Whittaker: Kenya icon and global sensation

The singer died in a hospital in southern France where he settled after an illustrious career spanning over half a century, according to a statement.

"His parents hailed from Staffordshire in England: his father came from a family of grocers; his mother was a teacher. The music of East Africa left a mark on Roger's childhood," a biography on his official website reads in part. Reports indicate that the couple ran a shop in Nairobi's Westlands, near present day The Mall.

The musician has been described as an extremely proficient whistler, with his extraordinary composition Mexican Whistler having reached number one in three different European countries.

"But it wasn't until he released Durham Town (The Leavin') that he got a Top 20 hit in the UK. The song's success took him by surprise, according to comments published on his website," wrote The Guardian, a UK newspaper.

Even for those who never set their eyes on Roger Whittaker, his enduring piece My Land is Kenya is a constant reminder of the beauty and splendour of his country of birth.

The song is often played during national days and other patriotic events and is in much the same league as the ageless Jambo Bwana hit, the unofficial social anthem in Kenya.

The song was not an afterthought. Whittaker spent his formative years in Kenya where his father, Edward, had moved in 1929 from Staffordshire, England, before marrying Viola, also English, the following year.

Whittaker was born March 22, 1936. From their first home in Thika, young Whittaker must have marvelled at the lush beauty of the countryside.

On clear days, the snow-capped peaks of Mt Kenya would be clearly visible from his home. And so were the Aberdares Ranges where he would later spend a couple of years fighting for the British. The nearby Chania Falls cascading to join the Athi River must have filled his days with wonder.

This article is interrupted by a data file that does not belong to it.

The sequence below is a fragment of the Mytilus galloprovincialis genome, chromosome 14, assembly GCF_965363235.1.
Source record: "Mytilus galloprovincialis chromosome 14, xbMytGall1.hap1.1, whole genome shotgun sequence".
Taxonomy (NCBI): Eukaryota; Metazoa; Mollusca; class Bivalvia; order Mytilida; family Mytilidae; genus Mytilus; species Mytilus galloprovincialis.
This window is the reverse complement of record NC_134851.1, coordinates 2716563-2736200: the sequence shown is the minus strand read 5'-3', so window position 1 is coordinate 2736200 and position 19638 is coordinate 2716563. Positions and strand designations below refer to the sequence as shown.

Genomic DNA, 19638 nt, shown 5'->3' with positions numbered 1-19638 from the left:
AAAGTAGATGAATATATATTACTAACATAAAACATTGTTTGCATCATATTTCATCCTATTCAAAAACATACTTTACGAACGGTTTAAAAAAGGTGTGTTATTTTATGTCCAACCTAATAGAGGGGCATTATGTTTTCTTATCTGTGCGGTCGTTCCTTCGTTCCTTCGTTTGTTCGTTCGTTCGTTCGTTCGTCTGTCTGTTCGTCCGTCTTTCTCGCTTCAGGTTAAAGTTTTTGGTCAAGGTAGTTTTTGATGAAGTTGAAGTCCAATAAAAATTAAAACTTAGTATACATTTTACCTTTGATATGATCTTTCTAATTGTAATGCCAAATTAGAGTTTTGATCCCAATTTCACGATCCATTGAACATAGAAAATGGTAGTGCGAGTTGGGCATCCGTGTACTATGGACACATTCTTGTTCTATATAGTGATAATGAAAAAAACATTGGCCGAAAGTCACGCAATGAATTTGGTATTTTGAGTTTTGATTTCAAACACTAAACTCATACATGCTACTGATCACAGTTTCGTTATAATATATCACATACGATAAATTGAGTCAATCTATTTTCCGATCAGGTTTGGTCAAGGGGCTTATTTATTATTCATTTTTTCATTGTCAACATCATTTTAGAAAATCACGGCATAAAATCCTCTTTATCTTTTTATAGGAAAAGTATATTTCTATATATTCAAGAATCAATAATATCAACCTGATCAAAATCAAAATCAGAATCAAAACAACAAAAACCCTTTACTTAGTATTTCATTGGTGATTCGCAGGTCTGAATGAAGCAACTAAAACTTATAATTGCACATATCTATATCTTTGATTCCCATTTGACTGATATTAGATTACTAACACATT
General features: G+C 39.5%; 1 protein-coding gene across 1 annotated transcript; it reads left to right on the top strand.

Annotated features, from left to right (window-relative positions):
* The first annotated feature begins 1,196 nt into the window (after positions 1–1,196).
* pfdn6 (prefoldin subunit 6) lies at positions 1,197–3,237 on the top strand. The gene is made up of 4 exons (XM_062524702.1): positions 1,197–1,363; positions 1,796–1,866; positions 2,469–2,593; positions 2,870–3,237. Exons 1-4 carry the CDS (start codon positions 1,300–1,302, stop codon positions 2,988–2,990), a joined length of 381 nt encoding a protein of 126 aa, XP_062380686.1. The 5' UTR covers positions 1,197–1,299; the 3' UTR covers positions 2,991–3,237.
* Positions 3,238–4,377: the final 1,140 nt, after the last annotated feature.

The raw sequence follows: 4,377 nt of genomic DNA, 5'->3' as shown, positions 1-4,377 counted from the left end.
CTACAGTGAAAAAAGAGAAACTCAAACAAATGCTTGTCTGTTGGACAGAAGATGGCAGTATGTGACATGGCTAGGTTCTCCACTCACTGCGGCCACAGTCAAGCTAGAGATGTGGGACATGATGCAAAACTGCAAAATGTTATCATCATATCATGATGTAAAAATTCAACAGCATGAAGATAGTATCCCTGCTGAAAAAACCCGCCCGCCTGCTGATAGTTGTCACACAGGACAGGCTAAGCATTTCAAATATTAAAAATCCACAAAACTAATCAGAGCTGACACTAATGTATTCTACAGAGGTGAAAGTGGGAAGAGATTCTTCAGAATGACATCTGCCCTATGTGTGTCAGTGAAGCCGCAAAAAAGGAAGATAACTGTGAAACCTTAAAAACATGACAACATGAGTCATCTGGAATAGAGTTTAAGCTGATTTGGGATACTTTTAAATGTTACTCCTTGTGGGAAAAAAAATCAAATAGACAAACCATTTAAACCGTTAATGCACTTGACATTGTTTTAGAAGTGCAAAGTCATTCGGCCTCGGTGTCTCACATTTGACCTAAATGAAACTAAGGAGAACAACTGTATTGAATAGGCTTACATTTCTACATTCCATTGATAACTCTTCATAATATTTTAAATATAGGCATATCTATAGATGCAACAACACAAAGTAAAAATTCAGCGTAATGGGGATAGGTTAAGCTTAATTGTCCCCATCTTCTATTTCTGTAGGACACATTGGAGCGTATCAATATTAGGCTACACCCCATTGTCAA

At 14, Whittaker enrolled at the Prince of Wales (now Nairobi School) after which he was conscripted into the Kenya Regiment, postponing his dream of working in the medical field. For two years, Whittaker hunted the dreaded Mau Mau in the unforgiving terrain of the Aberdare Ranges.

Among the much sought-after freedom fighters hiding within the dense forest was Dedan Kimathi, who was captured in 1956.

In the same year, Whittaker (colloquially named Roger Waithaka by some locals) was demobilised.

"Despite fighting with the British colonial army in Kenya, he is also very popular in the country. His song My Land is Kenya, in which he professes his heartfelt love and connection to the country where he was born and grew up, is often played on TV and radio during national holidays or during election campaigns," BBC reports.

With his fighting days over, Whittaker turned his attention to the deferred medical studies, enrolling at the University of Cape Town in South Africa. However, he quit after 18 months to try his hand in teaching.

Still, his stint at teaching had its drawbacks as Whittaker lacked the qualifications needed to propel him to higher ranks.

"It was a very exciting time. I was teaching -and loved it! However, this was just an apprenticeship. I could go no further because I had no qualifications. The next hurdle was to find a suitable university," his online biography says.

The University of Bangor in Wales was his next stop where he studied zoology, biochemistry, and marine biology. He was a good performer in class, but could not starve his appetite for a good gig, hence his myriad globally-acclaimed compositions.

"Take your chance. Have a try in show business and if you haven't made it in ten years, come back here and teach. I shall always have a place at the university for you," his professor advised him. Showbiz got the better of him.

His final act for Kenya was in 1982 when he filmed Roger Whittaker in Kenya, a project enumerating Kenya's history.

His family remembers him as "an iconic artiste, a wonderful husband and father. He touched so many hearts with his music throughout his life and will always live on in our memories."